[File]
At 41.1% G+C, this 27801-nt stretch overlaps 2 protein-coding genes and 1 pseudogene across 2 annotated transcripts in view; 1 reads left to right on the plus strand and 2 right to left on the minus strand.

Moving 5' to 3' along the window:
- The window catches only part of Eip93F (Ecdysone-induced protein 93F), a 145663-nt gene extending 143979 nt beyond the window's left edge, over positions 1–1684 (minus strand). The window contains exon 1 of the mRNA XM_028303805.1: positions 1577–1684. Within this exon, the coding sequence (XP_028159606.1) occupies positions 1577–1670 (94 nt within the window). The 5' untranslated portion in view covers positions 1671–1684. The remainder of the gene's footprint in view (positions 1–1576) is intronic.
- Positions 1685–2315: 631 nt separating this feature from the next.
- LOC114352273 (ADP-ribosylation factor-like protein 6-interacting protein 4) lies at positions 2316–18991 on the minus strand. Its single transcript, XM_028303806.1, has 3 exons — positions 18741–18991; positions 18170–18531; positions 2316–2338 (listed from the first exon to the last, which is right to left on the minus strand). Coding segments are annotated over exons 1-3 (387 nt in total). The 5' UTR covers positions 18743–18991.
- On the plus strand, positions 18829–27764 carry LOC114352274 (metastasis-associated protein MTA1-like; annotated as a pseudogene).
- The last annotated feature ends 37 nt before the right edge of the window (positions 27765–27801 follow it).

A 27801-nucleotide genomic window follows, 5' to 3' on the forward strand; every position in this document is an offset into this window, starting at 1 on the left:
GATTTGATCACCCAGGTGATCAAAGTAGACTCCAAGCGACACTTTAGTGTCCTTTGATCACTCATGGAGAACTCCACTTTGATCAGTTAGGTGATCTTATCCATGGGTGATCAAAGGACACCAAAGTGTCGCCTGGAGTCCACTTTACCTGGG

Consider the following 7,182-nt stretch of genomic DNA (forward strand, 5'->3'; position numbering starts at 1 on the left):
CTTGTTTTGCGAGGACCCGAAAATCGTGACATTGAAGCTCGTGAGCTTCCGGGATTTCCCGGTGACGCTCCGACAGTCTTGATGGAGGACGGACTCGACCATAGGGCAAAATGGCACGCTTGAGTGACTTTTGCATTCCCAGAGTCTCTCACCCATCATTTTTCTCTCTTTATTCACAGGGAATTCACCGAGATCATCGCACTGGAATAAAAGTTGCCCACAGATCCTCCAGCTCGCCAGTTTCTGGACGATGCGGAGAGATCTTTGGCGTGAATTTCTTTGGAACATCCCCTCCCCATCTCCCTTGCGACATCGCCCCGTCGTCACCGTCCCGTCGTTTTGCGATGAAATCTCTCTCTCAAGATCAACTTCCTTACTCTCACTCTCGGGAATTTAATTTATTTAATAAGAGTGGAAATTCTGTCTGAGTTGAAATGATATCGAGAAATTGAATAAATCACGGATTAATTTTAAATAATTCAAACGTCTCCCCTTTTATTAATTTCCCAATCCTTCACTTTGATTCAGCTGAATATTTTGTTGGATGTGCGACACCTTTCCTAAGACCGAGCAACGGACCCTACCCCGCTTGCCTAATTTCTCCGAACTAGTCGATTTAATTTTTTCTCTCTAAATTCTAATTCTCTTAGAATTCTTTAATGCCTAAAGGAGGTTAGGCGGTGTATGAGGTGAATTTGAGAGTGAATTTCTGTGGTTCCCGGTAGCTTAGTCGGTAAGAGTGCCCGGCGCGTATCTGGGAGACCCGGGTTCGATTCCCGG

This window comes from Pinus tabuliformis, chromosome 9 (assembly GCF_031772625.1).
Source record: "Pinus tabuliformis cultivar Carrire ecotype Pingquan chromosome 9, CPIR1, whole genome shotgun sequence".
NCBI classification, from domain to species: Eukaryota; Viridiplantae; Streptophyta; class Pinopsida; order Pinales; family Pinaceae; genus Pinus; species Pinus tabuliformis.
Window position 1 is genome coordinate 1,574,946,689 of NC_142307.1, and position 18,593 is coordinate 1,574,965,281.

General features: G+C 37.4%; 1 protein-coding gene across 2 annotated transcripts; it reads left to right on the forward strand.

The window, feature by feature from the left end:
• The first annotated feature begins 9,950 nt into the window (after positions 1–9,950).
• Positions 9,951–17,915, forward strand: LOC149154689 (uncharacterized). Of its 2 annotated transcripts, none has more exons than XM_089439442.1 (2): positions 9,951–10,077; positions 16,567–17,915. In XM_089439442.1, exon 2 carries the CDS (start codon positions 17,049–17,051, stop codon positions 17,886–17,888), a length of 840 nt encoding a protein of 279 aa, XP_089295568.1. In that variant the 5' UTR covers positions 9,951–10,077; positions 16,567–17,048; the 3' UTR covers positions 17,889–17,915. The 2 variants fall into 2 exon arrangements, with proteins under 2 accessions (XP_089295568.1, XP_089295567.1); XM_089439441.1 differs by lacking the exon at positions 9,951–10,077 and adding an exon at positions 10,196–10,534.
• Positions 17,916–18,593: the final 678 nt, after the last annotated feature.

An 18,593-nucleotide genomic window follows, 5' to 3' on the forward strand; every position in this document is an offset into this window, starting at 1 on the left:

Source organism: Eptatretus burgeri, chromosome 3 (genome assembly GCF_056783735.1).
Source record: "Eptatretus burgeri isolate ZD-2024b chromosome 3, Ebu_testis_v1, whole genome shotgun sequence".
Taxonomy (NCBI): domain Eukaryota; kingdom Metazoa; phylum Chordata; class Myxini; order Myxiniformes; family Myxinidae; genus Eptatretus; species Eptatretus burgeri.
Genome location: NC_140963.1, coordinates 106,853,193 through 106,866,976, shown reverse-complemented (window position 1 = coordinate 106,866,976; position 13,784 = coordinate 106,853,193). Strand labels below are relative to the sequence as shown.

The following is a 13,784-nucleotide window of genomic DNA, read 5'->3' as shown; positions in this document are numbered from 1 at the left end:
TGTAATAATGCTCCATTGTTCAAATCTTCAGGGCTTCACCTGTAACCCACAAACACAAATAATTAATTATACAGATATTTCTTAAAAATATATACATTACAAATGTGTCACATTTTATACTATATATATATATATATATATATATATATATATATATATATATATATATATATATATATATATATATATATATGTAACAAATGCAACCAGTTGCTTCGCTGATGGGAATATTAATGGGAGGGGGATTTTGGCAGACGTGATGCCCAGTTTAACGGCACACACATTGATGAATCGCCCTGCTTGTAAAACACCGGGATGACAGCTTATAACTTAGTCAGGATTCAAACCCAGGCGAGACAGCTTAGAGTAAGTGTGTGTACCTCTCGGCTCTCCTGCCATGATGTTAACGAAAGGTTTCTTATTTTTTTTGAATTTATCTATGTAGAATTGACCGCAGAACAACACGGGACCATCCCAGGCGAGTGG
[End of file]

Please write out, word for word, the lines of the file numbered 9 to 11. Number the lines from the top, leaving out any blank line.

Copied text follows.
GATTTGATCACCCAGGTGATCAAAGTAGACTCCAAGCGACACTTTAGTGTCCTTTGATCACTCATGGAGAACTCCACTTTGATCAGTTAGGTGATCTTATCCATGGGTGATCAAAGGACACCAAAGTGTCGCCTGGAGTCCACTTTACCTGGG

Consider the following 7,182-nt stretch of genomic DNA (forward strand, 5'->3'; position numbering starts at 1 on the left):
CTTGTTTTGCGAGGACCCGAAAATCGTGACATTGAAGCTCGTGAGCTTCCGGGATTTCCCGGTGACGCTCCGACAGTCTTGATGGAGGACGGACTCGACCATAGGGCAAAATGGCACGCTTGAGTGACTTTTGCATTCCCAGAGTCTCTCACCCATCATTTTTCTCTCTTTATTCACAGGGAATTCACCGAGATCATCGCACTGGAATAAAAGTTGCCCACAGATCCTCCAGCTCGCCAGTTTCTGGACGATGCGGAGAGATCTTTGGCGTGAATTTCTTTGGAACATCCCCTCCCCATCTCCCTTGCGACATCGCCCCGTCGTCACCGTCCCGTCGTTTTGCGATGAAATCTCTCTCTCAAGATCAACTTCCTTACTCTCACTCTCGGGAATTTAATTTATTTAATAAGAGTGGAAATTCTGTCTGAGTTGAAATGATATCGAGAAATTGAATAAATCACGGATTAATTTTAAATAATTCAAACGTCTCCCCTTTTATTAATTTCCCAATCCTTCACTTTGATTCAGCTGAATATTTTGTTGGATGTGCGACACCTTTCCTAAGACCGAGCAACGGACCCTACCCCGCTTGCCTAATTTCTCCGAACTAGTCGATTTAATTTTTTCTCTCTAAATTCTAATTCTCTTAGAATTCTTTAATGCCTAAAGGAGGTTAGGCGGTGTATGAGGTGAATTTGAGAGTGAATTTCTGTGGTTCCCGGTAGCTTAGTCGGTAAGAGTGCCCGGCGCGTATCTGGGAGACCCGGGTTCGATTCCCGG